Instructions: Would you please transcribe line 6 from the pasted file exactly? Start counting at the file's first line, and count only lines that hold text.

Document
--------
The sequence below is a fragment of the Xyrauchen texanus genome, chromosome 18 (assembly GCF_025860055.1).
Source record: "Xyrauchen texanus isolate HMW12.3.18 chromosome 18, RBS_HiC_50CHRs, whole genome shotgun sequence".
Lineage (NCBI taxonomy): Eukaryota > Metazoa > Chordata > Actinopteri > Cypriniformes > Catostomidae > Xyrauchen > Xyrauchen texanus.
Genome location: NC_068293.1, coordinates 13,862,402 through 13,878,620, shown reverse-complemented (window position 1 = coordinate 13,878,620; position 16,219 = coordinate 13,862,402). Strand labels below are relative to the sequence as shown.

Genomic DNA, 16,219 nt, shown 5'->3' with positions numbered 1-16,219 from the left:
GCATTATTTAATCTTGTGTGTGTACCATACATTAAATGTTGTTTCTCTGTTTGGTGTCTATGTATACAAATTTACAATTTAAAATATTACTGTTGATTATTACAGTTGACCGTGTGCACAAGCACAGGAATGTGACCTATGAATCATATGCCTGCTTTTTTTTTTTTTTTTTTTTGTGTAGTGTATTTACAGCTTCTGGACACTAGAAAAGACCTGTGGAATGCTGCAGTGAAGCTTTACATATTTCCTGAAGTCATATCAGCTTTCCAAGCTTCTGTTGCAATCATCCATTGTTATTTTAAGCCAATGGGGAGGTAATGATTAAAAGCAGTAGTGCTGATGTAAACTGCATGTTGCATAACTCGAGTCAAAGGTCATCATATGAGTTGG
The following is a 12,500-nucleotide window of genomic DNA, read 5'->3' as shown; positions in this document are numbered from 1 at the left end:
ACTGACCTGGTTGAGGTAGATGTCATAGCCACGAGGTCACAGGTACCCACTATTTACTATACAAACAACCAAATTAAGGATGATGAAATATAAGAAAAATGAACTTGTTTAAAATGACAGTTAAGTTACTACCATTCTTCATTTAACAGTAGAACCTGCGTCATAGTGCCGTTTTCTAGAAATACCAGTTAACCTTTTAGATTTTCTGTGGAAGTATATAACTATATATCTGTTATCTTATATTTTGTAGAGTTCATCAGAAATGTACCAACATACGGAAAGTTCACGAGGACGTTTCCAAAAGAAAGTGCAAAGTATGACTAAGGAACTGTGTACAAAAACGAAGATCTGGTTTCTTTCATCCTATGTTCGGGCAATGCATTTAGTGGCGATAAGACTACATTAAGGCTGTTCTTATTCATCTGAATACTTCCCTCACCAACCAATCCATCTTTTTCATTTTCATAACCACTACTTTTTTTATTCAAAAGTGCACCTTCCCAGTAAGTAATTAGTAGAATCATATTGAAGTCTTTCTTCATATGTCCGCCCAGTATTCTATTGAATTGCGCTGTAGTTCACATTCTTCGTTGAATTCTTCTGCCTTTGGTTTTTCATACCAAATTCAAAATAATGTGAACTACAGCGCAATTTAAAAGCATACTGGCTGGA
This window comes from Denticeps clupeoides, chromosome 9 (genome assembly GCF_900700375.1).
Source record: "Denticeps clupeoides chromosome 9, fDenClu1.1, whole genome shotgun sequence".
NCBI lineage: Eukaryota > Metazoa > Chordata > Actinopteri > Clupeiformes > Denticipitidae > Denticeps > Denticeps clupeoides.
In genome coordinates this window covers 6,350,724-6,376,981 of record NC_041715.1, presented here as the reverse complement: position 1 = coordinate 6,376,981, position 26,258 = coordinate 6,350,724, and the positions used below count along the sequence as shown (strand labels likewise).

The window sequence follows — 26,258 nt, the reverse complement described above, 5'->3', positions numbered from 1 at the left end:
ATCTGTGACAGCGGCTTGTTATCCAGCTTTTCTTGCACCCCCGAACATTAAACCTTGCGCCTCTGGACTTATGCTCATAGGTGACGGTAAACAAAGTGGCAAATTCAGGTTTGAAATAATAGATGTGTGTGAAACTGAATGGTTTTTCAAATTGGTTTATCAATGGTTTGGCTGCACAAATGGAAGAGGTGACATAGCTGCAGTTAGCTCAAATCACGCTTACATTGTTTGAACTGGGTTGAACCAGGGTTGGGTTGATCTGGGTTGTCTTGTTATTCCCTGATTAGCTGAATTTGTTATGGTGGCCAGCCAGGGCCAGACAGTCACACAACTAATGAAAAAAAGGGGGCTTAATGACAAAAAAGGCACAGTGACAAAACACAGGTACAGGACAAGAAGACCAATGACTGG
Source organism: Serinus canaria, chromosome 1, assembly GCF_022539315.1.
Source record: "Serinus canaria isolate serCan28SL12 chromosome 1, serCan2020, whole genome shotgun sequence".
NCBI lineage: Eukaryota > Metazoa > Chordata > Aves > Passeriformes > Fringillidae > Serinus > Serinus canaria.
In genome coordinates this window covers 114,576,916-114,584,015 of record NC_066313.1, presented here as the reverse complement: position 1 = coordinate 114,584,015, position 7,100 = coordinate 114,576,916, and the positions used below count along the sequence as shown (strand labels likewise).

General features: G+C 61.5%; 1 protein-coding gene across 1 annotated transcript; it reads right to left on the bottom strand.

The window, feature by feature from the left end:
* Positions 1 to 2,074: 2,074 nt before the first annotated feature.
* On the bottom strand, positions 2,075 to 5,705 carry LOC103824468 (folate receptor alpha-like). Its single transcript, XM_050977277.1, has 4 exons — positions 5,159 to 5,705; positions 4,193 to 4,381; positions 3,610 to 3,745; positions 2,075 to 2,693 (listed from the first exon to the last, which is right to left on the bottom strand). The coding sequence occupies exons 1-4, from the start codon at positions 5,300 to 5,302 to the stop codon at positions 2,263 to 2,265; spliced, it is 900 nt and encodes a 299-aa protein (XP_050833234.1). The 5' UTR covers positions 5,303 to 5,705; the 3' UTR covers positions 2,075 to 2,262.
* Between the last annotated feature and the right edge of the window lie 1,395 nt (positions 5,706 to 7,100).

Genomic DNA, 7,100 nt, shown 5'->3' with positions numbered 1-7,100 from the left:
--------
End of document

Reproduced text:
GCATTATTTAATCTTGTGTGTGTACCATACATTAAATGTTGTTTCTCTGTTTGGTGTCTATGTATACAAATTTACAATTTAAAATATTACTGTTGATTATTACAGTTGACCGTGTGCACAAGCACAGGAATGTGACCTATGAATCATATGCCTGCTTTTTTTTTTTTTTTTTTTTGTGTAGTGTATTTACAGCTTCTGGACACTAGAAAAGACCTGTGGAATGCTGCAGTGAAGCTTTACATATTTCCTGAAGTCATATCAGCTTTCCAAGCTTCTGTTGCAATCATCCATTGTTATTTTAAGCCAATGGGGAGGTAATGATTAAAAGCAGTAGTGCTGATGTAAACTGCATGTTGCATAACTCGAGTCAAAGGTCATCATATGAGTTGG